Default Investigators Say Student Pilots Should Be Flagged


"Gig 601XL Builder" wrDOTgiaconaATsuddenlink.net wrote in message
...

Not IMHO a bad idea really. When I was training and flew to controlled
airspace for XC flights it was suggested that I mention I was a student
and they did seem to slow things down a little.


Worked for me coming through PDX when the freq-changing knob broke on the
radio and I couldn't switch freqs to land at Troutdale. At first he was a
little surly but as soon as I told them I was a student pilot they contacted
TTD tower and calmly relayed instructions to enter the pattern and look for
the light signal.

They seemed a lot more helpful once they knew I had an excuse for being
clueless.

-c
Now I tell 'em I'm a student all the time. ; Every good pilot is a
student, right?



  #5  
Old July 17th 07, 08:08 PM posted to rec.aviation.piloting
Judah
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Posts: 936
Default Investigators Say Student Pilots Should Be Flagged

"Gig 601XL Builder" wrDOTgiaconaATsuddenlink.net wrote in
:

How about a big yellow bumper sticker above the tail # of the airplane?

"CAUTION: STUDENT PILOT"


Seriously, though...

When I did my initial flight training, I was always taught to announce
"student pilot" on my initial callup and on hand offs any time I was solo.
ie: "Bumfigle Tower, Cessna 1234A, for Taxi with Uniform. Student Pilot".
In hindsight, part of the idea of putting it at the end was to specifically
attract attention to it as not being part of the normal callup.




Not IMHO a bad idea really. When I was training and flew to controlled
airspace for XC flights it was suggested that I mention I was a student
and they did seem to slow things down a little.

I can see how a uniform way of doing this might be helpful both in
controlled and uncontrolled airspace. Example, "Bumfigle Tower, Cessna
Student 1234A, ...."

From AVWeb

Britain's Air Accidents Investigation Branch (AAIB) is recommending that
student pilots on solo flights be identified by a radio call-sign prefix
so air traffic controllers can take into account their limited
experience and knowledge. The recommendation came from the investigation
of a crash on July 19, 2006, that killed a 16-year-old student who had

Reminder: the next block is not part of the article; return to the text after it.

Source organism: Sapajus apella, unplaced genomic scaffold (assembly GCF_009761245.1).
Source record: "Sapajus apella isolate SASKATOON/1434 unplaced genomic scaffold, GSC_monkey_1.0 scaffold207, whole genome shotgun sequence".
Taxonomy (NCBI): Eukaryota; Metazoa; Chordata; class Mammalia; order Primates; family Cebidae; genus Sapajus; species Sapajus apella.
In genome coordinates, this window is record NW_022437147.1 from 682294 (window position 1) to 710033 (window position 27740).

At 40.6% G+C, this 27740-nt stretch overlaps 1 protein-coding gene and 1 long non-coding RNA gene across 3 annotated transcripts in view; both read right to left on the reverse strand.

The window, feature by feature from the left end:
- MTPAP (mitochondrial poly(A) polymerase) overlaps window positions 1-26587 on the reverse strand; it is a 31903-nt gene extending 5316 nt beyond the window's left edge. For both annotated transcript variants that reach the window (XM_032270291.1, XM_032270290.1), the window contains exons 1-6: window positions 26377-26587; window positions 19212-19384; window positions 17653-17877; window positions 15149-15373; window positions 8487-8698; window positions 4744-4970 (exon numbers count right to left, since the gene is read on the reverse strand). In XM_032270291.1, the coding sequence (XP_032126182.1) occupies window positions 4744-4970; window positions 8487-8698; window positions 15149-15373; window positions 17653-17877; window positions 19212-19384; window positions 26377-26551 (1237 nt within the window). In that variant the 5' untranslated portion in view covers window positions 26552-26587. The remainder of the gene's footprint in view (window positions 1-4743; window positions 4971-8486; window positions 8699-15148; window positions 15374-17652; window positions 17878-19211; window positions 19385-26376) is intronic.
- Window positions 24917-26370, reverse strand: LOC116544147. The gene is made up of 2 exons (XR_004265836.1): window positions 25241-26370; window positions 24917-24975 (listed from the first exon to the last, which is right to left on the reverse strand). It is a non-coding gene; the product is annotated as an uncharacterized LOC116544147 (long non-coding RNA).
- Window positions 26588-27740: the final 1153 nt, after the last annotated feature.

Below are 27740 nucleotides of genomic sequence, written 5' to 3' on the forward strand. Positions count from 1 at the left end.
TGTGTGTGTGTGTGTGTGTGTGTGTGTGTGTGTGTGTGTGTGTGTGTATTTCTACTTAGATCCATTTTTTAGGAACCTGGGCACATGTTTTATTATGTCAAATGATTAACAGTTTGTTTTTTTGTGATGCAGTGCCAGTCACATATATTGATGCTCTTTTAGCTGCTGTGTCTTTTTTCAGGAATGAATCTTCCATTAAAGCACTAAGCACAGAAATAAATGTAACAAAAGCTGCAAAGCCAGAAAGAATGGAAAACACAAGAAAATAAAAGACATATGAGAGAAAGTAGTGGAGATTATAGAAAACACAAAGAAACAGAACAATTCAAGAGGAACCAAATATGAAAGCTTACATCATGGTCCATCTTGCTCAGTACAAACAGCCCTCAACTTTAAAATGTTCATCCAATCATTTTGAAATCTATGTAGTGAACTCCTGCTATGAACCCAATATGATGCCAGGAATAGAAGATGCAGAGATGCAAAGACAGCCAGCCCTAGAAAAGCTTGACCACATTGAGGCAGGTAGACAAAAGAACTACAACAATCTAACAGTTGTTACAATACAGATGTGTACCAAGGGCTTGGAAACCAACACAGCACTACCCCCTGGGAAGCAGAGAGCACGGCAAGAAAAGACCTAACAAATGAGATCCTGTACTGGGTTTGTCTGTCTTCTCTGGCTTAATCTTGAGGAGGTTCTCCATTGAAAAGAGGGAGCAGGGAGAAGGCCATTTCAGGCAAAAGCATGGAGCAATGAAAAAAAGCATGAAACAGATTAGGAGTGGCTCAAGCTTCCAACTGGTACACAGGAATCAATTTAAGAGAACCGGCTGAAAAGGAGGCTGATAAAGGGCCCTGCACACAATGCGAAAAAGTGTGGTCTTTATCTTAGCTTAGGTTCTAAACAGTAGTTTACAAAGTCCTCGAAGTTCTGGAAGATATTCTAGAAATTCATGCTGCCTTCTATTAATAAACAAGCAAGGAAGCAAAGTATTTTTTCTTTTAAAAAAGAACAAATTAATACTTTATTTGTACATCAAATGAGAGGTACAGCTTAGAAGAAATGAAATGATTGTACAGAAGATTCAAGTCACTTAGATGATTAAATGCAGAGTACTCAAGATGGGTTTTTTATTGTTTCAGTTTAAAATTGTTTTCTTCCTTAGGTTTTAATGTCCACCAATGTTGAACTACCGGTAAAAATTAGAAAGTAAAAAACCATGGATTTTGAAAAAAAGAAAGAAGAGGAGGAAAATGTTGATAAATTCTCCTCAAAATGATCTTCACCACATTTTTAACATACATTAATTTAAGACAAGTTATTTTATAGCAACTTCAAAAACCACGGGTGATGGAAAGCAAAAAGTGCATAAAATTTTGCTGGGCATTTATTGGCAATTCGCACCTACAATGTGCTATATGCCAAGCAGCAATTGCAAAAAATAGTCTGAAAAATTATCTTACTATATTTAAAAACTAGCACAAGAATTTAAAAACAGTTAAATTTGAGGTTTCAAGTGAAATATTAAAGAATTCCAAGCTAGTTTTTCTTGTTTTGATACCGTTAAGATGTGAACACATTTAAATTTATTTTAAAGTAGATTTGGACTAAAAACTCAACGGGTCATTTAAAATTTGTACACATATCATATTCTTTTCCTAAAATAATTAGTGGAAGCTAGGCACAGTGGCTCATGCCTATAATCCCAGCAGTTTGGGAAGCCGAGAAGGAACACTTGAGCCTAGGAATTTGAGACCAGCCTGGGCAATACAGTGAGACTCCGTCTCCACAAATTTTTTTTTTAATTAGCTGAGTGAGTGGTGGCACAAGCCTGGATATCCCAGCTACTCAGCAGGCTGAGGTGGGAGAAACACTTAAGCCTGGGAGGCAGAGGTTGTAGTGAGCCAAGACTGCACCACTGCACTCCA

logged 15 hours and was on his second solo flight. Just before he
touched down at Southend Airport, a controller ordered him to turn left
and climb to pattern height so an overtaking Piper Meridian could land.
It's believed he did not reconfigure the aircraft and apply enough power
for the unorthodox go-around and the Cessna he was flying stalled and
crashed a short time later. The four-person investigation team concluded
pilot Sam Cross was put "in a situation for which his training and
experience had not prepared him" after being "instructed to carry out an
unfamiliar and nonstandard manoeuvre," the AAIB report said. Adding to
the mix was the fact that Cross was returning to the field after just
eight minutes in the air because haze was reducing visibility. His
instructor was watching from the ground as the order to deviate from the
runway heading was complied with and he noted the nose-up attitude of
the Cessna before it stalled and spiralled into a park. Investigators
determined the flaps were at 20 degrees, the carb heat was on and the
engine was turning at 900 rpm at the time of the crash. Cross was the
youngest pilot ever to be killed in a plane crash in Britain.


  #6  
Old July 17th 07, 09:47 PM posted to rec.aviation.piloting
Peter Dohm
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Posts: 1,754
Default Investigators Say Student Pilots Should Be Flagged


"Gig 601XL Builder" wrDOTgiaconaATsuddenlink.net wrote in message
...
Not IMHO a bad idea really. When I was training and flew to controlled
airspace for XC flights it was suggested that I mention I was a student